Justin Sanz, Eckhaus workers Nicole and Megan, Russ. Photo from

If you are fortunate enough to be in Kutztown, PA, get to Eckhaus to see the original art from Carrier Pigeon. There are copies of the latest issues for sale. Each issue costs $25. Twenty-five bucks is a lot of money for a magazine, but not a lot for a work of art.

St. Patrick & His Miracles & Me

Patrick McCloskey was born in Killycolman, County Donegal, Ireland. He was my grandfather. He immigrated to the US around 1915. His family in Ireland called him “Paddy the Yank.” He celebrated his birthday on St. Patrick’s Day. My middle name is Patrick, after him. There are many Pat McCloskeys. I’ve got a wife named Patt, an Uncle Pat, and cousins Pat.

St Patrick Driving the Elephants from Ireland ©2010 Kevin McCloskey

My parents were born in the USA, but St. Patrick’s Day was a big deal growing up in our Irish-American household in Elizabeth, NJ. Each spring, the family would fast for the 40 days of Lent. We didn’t stop eating, but we ate less. One pious year, maybe 1961, I went to Lenten mass every morning, meaning nothing but water for breakfast. We’d have a very small lunch. I remember my Dad eating dry saltines. At dinner there was no meat, not even hot dogs, as the days stretched toward Easter. There was no dessert, either.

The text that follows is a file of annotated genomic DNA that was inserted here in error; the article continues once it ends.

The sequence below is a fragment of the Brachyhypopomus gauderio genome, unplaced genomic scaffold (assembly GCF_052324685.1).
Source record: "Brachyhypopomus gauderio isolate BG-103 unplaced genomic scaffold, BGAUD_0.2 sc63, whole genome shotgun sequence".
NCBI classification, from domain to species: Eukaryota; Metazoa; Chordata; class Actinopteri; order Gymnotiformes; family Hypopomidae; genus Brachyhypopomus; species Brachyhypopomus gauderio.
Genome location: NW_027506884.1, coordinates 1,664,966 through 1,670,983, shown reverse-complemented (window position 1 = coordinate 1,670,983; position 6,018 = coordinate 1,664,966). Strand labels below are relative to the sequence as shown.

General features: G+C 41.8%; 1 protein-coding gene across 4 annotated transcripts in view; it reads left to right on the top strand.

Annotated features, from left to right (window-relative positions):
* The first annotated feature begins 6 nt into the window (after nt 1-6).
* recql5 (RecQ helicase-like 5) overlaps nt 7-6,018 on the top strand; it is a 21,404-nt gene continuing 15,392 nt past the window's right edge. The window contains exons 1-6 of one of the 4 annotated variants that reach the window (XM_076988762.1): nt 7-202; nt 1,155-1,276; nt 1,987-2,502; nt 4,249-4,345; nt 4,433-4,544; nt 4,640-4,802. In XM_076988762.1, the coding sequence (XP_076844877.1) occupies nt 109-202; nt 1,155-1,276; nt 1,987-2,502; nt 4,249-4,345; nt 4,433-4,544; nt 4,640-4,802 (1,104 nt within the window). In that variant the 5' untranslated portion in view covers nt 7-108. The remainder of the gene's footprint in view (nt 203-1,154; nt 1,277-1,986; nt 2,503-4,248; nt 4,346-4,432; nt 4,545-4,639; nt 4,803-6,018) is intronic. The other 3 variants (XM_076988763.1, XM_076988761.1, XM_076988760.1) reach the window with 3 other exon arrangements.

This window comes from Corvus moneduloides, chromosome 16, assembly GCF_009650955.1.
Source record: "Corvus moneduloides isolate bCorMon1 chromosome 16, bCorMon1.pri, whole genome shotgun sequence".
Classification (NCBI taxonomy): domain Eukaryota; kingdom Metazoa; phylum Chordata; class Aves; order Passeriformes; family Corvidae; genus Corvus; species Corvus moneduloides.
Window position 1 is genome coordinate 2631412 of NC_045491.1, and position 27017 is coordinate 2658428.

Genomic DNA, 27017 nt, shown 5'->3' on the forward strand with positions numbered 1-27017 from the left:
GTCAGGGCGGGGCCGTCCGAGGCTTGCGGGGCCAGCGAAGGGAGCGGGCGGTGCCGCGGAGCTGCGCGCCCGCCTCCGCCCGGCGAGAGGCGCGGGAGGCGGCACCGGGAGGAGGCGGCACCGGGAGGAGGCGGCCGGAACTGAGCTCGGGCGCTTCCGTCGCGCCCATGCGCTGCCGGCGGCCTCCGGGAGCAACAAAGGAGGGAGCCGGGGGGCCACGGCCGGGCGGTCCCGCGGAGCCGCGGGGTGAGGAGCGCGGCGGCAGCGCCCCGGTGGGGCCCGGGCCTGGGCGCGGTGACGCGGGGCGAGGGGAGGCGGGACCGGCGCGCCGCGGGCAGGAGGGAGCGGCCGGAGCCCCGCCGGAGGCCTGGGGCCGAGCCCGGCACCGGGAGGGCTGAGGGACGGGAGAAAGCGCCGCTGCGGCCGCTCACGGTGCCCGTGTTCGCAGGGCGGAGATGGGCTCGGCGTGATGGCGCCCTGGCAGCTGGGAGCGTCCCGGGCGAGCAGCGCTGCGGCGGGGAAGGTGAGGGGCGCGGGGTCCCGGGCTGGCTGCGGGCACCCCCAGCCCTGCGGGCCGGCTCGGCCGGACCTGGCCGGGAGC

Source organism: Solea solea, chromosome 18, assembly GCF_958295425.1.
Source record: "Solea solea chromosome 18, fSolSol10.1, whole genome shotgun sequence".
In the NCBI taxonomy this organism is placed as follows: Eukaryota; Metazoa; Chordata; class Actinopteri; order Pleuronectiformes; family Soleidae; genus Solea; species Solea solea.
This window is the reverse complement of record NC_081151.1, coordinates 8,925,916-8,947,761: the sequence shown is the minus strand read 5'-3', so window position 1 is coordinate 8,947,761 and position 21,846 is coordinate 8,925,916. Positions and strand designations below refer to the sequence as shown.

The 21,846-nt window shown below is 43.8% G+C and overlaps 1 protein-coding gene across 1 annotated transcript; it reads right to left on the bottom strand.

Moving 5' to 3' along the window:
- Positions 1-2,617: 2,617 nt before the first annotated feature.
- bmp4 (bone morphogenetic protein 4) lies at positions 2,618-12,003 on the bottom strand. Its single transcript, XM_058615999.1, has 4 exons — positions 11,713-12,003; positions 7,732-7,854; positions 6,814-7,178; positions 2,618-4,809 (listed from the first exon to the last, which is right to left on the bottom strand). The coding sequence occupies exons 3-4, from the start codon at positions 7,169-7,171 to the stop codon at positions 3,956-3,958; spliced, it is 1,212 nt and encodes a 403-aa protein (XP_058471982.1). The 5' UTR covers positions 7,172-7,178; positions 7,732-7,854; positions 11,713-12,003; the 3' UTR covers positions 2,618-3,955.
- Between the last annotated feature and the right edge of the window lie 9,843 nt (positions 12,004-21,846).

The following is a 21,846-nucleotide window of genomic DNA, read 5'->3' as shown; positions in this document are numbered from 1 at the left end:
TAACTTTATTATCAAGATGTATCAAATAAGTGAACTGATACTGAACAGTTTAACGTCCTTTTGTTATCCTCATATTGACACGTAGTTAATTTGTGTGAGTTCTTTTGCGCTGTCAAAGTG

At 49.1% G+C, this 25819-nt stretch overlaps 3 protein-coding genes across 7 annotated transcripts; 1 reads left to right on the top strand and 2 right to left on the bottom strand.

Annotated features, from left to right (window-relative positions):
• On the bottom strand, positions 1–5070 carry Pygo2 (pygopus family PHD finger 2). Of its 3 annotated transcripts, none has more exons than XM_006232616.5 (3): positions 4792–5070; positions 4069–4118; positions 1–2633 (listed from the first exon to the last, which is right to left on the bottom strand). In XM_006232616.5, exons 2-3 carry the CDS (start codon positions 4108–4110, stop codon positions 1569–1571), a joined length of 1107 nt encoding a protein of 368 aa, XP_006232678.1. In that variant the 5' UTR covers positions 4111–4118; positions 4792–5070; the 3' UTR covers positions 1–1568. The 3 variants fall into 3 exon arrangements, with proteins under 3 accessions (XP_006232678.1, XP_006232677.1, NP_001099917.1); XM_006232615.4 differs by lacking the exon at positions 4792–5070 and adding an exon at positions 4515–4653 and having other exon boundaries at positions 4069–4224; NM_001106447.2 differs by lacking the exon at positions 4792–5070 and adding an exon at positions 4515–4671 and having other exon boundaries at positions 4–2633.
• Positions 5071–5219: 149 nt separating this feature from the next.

The Miracle of St. Patrick’s Socks. linoleum print ©2011 KMc

March 17th, St. Patrick’s Day, generally falls in the middle of Lent. In early March the parish priests at St. Gen’s would announce that Archbishop Boland was prepared to bless us with a dispensation from Lenten observances for St. Patrick’s Day. There was a catch. First, there would be an extra collection for a very worthy project, and if the collection was robust we got a one-day free pass. We always won the St. Patrick’s Day pass!

After three weeks of fasting, we had a smashing big dinner of beef brisket and boiled potatoes with baby pearl onions in the peas. There was butter on everything. We had Irish soda bread made from cousin Kitty Gallagher’s recipe. Dessert was Mom’s Dundee pound cake filled with walnuts and cherries. Dad would have a Scotch, Mom sipped a Rye and Ginger. The four kids got a dash of ginger ale to toast the glory of St. Patrick.